Livre I, by Tom Schneider: A1: Improvisation I (For Two Pianos), A2: 0.433, A3: Pitch I, A4: Prepared Piano, A5: Pitch II, A6: Improvisation II, A7: Boulero, A8: Jazz, A9: Quarter Tone Translation, A10: Structures In My Room, A11: Pitch III, A12: Improvisation III, A13: Drums, A14: Pitch IV, A15: Three Midi Harps, Three Midi Pianos And Three Midi Drums, A16: Improvisation IV, A17: Loops.
Livre II, by Stefan Goldmann: B1: Loop To MIDI (Phased), B2: Extraction Level A: Tom Schneider (L), MIDI Piano (R), B3: Extraction Level B: MIDI Piano (R), Fm Piano (L), B4: Extraction Level C: MIDI Fm Quartet, B5: Str_ct_r_s, For Multilevel MIDI Extraction And Eraser, B6: Boulero, For MIDI Extraction, Fm, Noise And Vocoder, B7: Improvisation I, For MIDI Extraction And Presets, B8: 0.433 To 4.33, For Time Stretching, MIDI Extraction And Presets.
The works on this cassette are based on a historic recording of “Structures I” by Pierre Boulez. Tom Schneider cut it into shreds – samples which he then mapped onto a MIDI keyboard, ready to be played freely while pulverising any overarching structure.
In addition to improvisational reshuffles, acts of sock-puppetry join the resulting collection: The thinking behind other seminal works for piano such as John Cage’s “4’33” and Helmut Lachenmann’s “Guero” are linked to the audio or parametric content of “Structures”. “0.433” takes the original recording’s pauses and sequences them into a bumpy stretch of silence. For “Boulero”, temporal and tonal properties of one of the underlying works drive the shape of the other.
Further pathways open up through MIDI data-extraction, generating new layers, organised into musical units which then can be played on a keyboard: Authentically serialist extensions of the limited parameters available to the pen and paper of the original composer.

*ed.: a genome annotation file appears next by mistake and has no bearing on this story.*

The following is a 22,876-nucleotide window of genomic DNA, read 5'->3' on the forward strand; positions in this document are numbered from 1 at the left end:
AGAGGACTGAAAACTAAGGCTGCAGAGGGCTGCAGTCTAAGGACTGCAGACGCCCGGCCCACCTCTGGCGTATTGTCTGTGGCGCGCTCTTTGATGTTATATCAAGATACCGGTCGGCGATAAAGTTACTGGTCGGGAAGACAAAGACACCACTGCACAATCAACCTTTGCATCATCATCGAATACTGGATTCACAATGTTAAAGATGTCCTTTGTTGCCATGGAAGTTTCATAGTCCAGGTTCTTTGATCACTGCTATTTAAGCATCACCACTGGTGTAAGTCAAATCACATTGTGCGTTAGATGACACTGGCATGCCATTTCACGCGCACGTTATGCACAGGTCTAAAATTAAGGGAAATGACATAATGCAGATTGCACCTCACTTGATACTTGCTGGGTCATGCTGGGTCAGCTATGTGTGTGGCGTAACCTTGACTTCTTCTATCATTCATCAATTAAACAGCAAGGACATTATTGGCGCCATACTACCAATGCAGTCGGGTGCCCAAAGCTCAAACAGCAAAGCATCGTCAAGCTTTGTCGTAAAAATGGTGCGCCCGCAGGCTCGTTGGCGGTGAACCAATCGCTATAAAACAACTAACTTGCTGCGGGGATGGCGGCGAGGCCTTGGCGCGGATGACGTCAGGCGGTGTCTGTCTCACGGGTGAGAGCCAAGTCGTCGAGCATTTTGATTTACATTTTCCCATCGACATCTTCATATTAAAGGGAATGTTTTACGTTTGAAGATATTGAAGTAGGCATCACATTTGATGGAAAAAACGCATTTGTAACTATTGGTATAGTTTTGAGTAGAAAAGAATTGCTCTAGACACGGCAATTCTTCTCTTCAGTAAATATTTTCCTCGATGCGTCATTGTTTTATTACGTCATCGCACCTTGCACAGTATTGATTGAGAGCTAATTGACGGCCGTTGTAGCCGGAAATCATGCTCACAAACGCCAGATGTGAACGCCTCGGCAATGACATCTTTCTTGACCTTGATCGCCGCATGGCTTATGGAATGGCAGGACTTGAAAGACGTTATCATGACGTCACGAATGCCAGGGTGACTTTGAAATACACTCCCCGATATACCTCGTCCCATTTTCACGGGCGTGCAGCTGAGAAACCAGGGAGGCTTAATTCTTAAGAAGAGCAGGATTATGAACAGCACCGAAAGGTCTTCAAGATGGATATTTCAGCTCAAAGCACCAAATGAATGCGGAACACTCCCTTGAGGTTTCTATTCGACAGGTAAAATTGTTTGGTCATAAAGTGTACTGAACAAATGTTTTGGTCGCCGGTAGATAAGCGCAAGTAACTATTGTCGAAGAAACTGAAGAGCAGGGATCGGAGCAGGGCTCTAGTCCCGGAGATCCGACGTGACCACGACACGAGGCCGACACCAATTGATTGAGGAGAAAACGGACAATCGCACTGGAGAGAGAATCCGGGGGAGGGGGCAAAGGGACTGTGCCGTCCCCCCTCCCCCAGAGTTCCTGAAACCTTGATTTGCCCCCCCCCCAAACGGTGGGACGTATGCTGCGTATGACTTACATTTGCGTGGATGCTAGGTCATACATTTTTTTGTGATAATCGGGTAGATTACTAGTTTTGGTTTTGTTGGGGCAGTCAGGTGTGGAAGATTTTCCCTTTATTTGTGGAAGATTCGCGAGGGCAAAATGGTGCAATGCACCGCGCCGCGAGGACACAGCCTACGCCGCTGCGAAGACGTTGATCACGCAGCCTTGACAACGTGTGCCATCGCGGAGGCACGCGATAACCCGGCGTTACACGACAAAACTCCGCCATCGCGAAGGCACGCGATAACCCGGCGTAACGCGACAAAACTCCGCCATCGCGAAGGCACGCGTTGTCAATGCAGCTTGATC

Stefan Goldmann’s remixes of Schneider’s work are based on different types of MIDI data-extraction, with the results being routed to FM synthesiser presets. Further historic concepts and techniques are filled with the shreds of “Structures” – one of Schneider’s selective loops is ‘phased’ with two different durations rubbing against each other. The focus however is on spontaneous order and emergent phenomena. Different MIDI-fication methods escalate from solo piano to robotic fusion trio in three steps. “Str_ct_r_s” is driven by multiple layers of the same material, slightly trimmed back into half-coherent shape by broad-brush deletion of MIDI notes. Most extremely, Schneider’s “0.433” is restored to Cage’s original duration by plain time stretching. The detected MIDI information is thus entirely accidental, with automation conjuring content out of the void.
Tom Schneider is a pianist and composer. As a member of the trio KUF, he has released three albums and performed extensively across Europe and East Asia. Sampling is integral to his work, which he applies to band interaction in multiple ways.
Stefan Goldmann is a composer and DJ of electronic music. His work offers close re-examinations of the aesthetic and technological foundations of techno, from shifting metres and designing tuning systems to re-imagining the technological fundamentals of storing music.